I don't think I really have the genetics to get into bodybuilding, powerlifting, or o-lifting. I like moving as much weight as I can, but that's not anything to brag about. Ultimately I'd like to maintain as much power as I can so I can be as fast as possible for flag football or pick up soccer.


Knowledge of what?

I want to be a certified strength and conditioning specialist. I'm sure that's scary to a lot of people on tnation. I'm about to finish prereqs in community college so I have a little ways to go before I even get started with classes pertaining to exercise science. If I had to specialize I'd want to work with power sports athletes, but I kind of want to be a jack of all trades when it comes to training athletes.

I've tried Max Strength. It's good. I just don't think powerlifting will help me run as fast as possible. I move weights to slow. I need to be doing squats and powercleans.

From what I've heard it sounds like a college education to be a personal trainer is just a big waste. I don't see how a college education could ever be a waste. It's mandatory to do almost anything now.

I want to be a great trainer. I don't want to be one of those guys that just does it between jobs.


I like to lift heavy weight, but I want to do it with a lot of power. I like power cleans. I'm not so fond of the snatch though.

I've been gunning for a 2x body weight squat, 225 for a lot of reps on bench, and a 315 power clean. I've been told my goals are minimal. Shit that stuffs hard. I don't think I'll ever get that 315 powerclean.


You never know until you try. I always thought I wanted to be a bodybuilder. Then I saw this video about powerlifting on YouTube and I was hooked. I started doing 5/3/1 and became obsessed with strength. Now, I have my first powerlifting meet in April. You just have to get in the gym, lift like a mad man, and decide if you want to be crazy fucking strong or you want to look better naked. It's all a matter of choice.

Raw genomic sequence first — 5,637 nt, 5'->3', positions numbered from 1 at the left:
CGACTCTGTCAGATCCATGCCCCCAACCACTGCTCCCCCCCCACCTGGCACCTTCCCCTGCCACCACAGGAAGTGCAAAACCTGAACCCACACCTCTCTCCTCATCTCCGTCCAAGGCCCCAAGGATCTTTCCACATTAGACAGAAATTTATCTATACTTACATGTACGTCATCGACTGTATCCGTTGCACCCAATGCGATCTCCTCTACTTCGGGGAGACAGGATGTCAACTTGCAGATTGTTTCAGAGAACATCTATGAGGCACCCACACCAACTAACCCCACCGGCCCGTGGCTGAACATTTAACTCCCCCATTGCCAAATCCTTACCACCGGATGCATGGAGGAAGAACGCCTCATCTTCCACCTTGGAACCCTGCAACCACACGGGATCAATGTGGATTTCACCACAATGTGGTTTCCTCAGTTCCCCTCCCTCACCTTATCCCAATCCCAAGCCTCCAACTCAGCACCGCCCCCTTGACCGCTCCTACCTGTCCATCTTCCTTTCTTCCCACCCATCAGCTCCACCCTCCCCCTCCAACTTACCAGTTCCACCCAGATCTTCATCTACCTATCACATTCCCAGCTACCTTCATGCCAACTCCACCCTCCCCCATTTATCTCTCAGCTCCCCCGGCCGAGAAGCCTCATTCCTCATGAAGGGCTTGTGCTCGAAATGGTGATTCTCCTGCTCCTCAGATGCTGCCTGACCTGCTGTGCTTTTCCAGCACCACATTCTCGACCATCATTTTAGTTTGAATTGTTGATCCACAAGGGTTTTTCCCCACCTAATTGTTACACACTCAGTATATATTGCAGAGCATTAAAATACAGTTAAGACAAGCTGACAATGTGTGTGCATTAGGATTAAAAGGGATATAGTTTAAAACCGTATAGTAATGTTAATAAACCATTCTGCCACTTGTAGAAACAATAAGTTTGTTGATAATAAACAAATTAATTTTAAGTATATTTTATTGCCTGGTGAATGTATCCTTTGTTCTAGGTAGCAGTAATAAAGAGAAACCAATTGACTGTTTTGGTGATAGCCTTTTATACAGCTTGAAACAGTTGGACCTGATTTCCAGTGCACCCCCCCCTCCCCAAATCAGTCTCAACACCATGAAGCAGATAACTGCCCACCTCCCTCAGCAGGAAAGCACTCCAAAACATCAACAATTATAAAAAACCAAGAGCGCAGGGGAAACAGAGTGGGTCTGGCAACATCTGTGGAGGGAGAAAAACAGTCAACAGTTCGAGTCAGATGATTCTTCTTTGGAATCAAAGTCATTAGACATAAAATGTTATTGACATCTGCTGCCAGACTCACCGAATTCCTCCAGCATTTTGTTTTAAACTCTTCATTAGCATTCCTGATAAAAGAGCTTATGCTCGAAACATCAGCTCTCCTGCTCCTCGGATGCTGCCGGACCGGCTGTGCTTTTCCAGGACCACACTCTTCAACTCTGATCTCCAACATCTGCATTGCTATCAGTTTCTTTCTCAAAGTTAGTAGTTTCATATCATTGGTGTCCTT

I've never had any "experts" analyze my form or strength or leverages or whatever either...doesn't seem to be holding me back much. Hard work+common sense+learning shit by trying it trumps a lot of things.


I wanted to a concert flutist when I was a lad... I would day dream about it day and night. Night and day. Even during dodge ball with the fellas. I was never blessed with the genetics. My fingers were no where near dextrous enough, my lung capacity was severely subpar, and my lip tightness was probably the worst that had ever been seen. BUT DAMMIT I HAD A DREAM! The problem was, I had no motivation to prove the nay sayers wrong. I listened to all the experts and never once even picked up a flute in public (besides seranading the librarian at the Ft. Worth public library in 2007......and also unsuccesfully in 2009).

I instead picked up powerlifting because I am short, stocky, and have a propensity for Oreos. I mean, I REALLY FUCKING LOVE oreos!! Anyway, even when I chalk up and prepare to pull 500+ lbs for a PR. I'm really just imagining a sintilating flute solo at Carnegy Hall in front of thousands. It is the single most regrettable occurance of my short, sorrow filled life.

I guess what I'm trying to say is this, SHINE YOU SHINEY-SHINER, YOU! Genetics and conventional wisdom be damned. You chase your dream and chase it with impunity and an undying love. Never give up and never sell yourself short. I LOVE YOU! LETS HUG!!!


Well, that was the last touch. We can safely /thread now.


Ah, now we're getting somewhere. For your situation, I'd recommend Rippetoe's books as a starting point: Starting Strength and Practical Programming. I'm also a huge fan of McGill's Ultimate Back Fitness and Performance. If you're interesting in training power athletes, Zatsiorsky's book is good but perhaps a bit ahead of where you are at the moment.

As for articles, Eric Cressey's are as good a place as any to start. He not only troubleshoots problems in a practical way, but also does a fantastic job of explaining the science and logic behind everything he does.

There's much more to be read out there, but too much too soon won't do you any good. Other than that, get your education and continue to lift weights. I can't comment on how relevant a college education will be for you, as I'm not an American. Doubtless there has been threads on that topic before. Try a search.


"your ideas are wrong. mine are better"

Okay,.. seriously, there are so many different methods, and in all honesty, they all will work for someone to some degree. The issue is finding the program that will fit your current level, into your current schedule, and give results that are moving you towards your goals. It's very easy to say "try it for yourself", but if you really push any of the mroe experienced trainers on here, they will all recount how they tried different approaches before making a bit of progress.

They then stalled and tried different approaches again before making another bit of progress. Yes the whole 'eat a lot and always try to get stronger' approach does hold some water, but after a certain point, your body will just adapt and you will stall in terms of muscle growth. Best advice I can think to offer is that if you're still relatively new to the weights, then eating sufficient foods and trying to continually get stronger (while actually stressing your muscles, not just throwing weights), is probably the best approach.

Don't get too caught up with all the crazy programs and protocols out there. (If it really was just a simple game of getting 1 more rep each week, no one would sell any books or articles-lol)